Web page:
In these poems, I witness different ways of charting origins. I travel from Fang’s “laundry shop, where all the / towels we washed turned into stones,” to Powe’s “boy who / draws an atlas with the reds of himself,” and on to Jensen’s anthropologists, who “spatchcock me from my bones.” I witness distinct views of severance, brokenness, theft, and what cannot be mapped. Huang writes, “For you, I have cut off my mother tongue: my Mandarin name,” and Pursel writes of “an inheritance of shattered glass.” Dalton speaks of a brother who “dresses in stolen sunlight” and Baban notes “my hand on the outline of each / country I can’t reach.” As with origin stories, love between two people includes brokenness and unexpected turns. I feel those turns in the leaps between Wooten’s stanzas: “I look at him and I am warm. // He looks at me and paints me gills.”

Of course, each poem here is just one piece of the poet’s larger, growing, changing body of works. Each poem is, however, a little world on which to linger—and, too, an invitation. “I was // once told that writing a stanza / is to stand in a place,” writes Escamilla. “So, exist // in this place with me.” Yes. In each poem, I feel invited to “see the world, seconds before it changes,” as Garrison says. No mind, no place, no history, no love is fixed, or easy, or fully knowable. Writes Lauver, “I’m suddenly sorry for thinking any town / static out the window, any place epitome.” With this understanding, each poet offers a compelling story, whether that story is of mind, place, history, love, or some combination of all. Each story is nourishment, is a way to survive. Writes Vitasta:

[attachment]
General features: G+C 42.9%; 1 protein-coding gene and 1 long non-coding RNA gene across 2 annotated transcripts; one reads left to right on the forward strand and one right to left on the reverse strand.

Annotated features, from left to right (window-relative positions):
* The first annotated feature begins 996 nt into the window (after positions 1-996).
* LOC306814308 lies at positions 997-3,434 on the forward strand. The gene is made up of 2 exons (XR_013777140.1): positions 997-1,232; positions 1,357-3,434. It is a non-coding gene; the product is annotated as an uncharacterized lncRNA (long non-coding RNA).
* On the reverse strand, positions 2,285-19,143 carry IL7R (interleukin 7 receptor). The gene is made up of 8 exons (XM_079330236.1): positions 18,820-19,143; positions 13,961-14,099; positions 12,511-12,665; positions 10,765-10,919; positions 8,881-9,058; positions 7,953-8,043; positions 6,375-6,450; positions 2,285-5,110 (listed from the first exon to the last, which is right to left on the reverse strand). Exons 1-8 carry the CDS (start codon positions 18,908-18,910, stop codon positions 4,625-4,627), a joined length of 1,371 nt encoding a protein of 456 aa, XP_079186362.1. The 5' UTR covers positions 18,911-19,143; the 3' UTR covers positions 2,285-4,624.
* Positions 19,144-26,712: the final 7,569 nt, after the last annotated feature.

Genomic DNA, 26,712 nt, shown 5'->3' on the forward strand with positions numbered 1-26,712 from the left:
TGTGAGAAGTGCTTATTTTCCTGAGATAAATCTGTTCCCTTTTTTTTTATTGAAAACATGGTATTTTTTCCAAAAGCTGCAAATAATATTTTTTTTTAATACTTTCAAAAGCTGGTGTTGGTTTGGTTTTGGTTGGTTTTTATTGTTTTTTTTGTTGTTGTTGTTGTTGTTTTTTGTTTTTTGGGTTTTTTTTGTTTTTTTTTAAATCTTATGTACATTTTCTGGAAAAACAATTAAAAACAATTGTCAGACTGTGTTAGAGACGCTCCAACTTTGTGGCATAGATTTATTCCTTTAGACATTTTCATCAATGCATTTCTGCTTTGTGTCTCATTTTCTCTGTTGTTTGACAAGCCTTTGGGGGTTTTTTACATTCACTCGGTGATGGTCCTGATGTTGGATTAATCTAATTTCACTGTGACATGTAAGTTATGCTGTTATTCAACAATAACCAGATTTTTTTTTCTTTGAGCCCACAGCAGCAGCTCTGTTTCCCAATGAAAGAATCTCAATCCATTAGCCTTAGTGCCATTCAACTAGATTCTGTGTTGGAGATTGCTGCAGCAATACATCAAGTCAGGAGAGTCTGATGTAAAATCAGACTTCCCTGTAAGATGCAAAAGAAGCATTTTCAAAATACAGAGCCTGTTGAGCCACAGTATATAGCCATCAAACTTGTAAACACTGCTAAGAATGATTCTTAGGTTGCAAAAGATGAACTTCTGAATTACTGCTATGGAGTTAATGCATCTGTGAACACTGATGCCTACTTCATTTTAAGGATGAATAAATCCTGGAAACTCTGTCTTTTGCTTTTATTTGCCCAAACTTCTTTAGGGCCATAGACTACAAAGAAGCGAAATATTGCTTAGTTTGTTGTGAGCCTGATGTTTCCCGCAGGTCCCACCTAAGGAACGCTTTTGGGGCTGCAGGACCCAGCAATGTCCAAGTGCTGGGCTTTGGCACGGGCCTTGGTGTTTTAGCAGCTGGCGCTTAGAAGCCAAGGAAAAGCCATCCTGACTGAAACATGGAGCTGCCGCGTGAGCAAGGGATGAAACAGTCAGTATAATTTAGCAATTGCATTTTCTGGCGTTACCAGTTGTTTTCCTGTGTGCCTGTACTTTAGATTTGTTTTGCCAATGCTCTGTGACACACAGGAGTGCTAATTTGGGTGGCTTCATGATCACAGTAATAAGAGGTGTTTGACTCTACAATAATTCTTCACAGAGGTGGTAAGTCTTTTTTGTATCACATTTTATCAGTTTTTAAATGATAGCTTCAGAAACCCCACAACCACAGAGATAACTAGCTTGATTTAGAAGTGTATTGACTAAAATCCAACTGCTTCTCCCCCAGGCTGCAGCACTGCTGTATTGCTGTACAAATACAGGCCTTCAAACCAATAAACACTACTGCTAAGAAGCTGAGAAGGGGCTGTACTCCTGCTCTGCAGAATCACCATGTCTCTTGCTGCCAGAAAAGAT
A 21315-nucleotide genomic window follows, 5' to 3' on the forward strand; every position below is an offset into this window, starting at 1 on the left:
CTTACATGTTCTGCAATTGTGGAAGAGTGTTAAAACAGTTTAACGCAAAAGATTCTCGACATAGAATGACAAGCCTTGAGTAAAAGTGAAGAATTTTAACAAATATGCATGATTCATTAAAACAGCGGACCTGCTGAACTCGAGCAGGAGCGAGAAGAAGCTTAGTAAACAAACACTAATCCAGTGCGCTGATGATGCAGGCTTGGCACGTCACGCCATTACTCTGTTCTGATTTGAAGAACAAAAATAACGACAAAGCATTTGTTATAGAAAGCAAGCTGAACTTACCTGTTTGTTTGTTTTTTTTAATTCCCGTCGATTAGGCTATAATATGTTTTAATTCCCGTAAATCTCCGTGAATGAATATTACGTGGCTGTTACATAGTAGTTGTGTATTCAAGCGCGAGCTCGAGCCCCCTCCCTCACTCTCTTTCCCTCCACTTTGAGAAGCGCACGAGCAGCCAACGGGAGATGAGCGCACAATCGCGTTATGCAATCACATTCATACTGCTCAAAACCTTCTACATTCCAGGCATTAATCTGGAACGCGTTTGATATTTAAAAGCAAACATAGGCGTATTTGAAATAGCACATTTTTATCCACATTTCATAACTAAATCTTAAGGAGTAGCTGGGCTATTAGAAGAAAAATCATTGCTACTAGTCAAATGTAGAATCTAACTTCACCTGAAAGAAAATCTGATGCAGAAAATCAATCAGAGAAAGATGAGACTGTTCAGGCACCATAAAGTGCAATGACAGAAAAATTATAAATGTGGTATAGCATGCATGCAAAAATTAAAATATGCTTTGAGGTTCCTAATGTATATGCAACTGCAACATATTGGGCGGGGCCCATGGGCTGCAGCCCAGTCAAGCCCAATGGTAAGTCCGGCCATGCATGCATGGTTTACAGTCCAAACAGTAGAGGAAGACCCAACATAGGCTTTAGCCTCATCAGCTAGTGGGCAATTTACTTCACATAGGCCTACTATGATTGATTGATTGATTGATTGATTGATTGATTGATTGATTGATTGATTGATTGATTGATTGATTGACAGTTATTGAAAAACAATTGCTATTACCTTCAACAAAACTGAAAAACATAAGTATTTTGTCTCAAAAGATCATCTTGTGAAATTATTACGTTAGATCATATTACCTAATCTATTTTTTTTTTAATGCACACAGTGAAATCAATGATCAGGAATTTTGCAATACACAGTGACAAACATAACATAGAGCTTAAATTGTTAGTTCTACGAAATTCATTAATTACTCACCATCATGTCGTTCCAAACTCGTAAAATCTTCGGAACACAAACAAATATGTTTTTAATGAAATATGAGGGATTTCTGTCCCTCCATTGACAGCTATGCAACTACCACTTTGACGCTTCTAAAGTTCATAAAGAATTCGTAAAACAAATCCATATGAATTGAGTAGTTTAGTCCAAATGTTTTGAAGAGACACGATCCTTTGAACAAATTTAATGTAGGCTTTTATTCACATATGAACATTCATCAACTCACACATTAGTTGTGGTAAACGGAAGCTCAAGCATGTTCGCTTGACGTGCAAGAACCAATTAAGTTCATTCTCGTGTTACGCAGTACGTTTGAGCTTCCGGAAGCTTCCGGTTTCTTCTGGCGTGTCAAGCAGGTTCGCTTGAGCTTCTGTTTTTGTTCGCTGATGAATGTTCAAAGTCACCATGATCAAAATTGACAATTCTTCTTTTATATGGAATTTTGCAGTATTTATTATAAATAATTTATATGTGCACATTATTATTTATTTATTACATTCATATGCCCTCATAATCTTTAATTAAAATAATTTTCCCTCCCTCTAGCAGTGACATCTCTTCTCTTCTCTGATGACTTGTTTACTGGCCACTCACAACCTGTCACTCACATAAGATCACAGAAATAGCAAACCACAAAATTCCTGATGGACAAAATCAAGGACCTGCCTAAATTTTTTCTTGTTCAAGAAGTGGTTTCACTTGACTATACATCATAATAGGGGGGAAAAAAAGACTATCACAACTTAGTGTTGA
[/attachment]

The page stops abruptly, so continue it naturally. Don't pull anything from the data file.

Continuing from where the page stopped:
We, with our familial ghosts and tricky minds, know that the
stories are how you keep all of us alive. Give us the threads –
the good and the bad – we will weave another generation out
of it.

This summer, I trust each of these 2020 poets will attend to “the threads—the good and the bad” and “weave another generation out of it” from their different locations, different voices, and different selves. I trust, too, this group’s poems will continue to intersect, to converse, to create valuable tensions and interconnections. I hope that you’ll find, as a reader, what Potluri does: “In the dry slant of late / Summer, aliveness…” Aliveness. Yes. That. May you feel wonder in witnessing this group of poets along with me.

K.A. Hays
Director, Bucknell Seminar for Undergraduate Poets


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K.A. Hays is the author of three books of poetry, most recently Windthrow (Carnegie Mellon University Press). Hays’ work has appeared in Best American Poets, Best New Poets, American Poetry Review, and other venues. She is at work on a new collection, work from which appears or is forthcoming at Los Angeles Review, Gettysburg Review, and elsewhere. Since 2016, she has directed the Bucknell Seminar for Undergraduate Poets.

Peter LaBerge is the author of the chapbooks Makeshift Cathedral (YesYes Books) and Hook (Sibling Rivalry Press). His work received a 2020 Pushcart Prize for Poetry and has appeared in AGNI, Best New Poets, Crazyhorse, Kenyon Review Online, Pleiades, and Tin House, among others. Peter is the founder and editor-in-chief of The Adroit Journal, as well as an incoming MFA candidate and Writers in the Public Schools Fellow at New York University.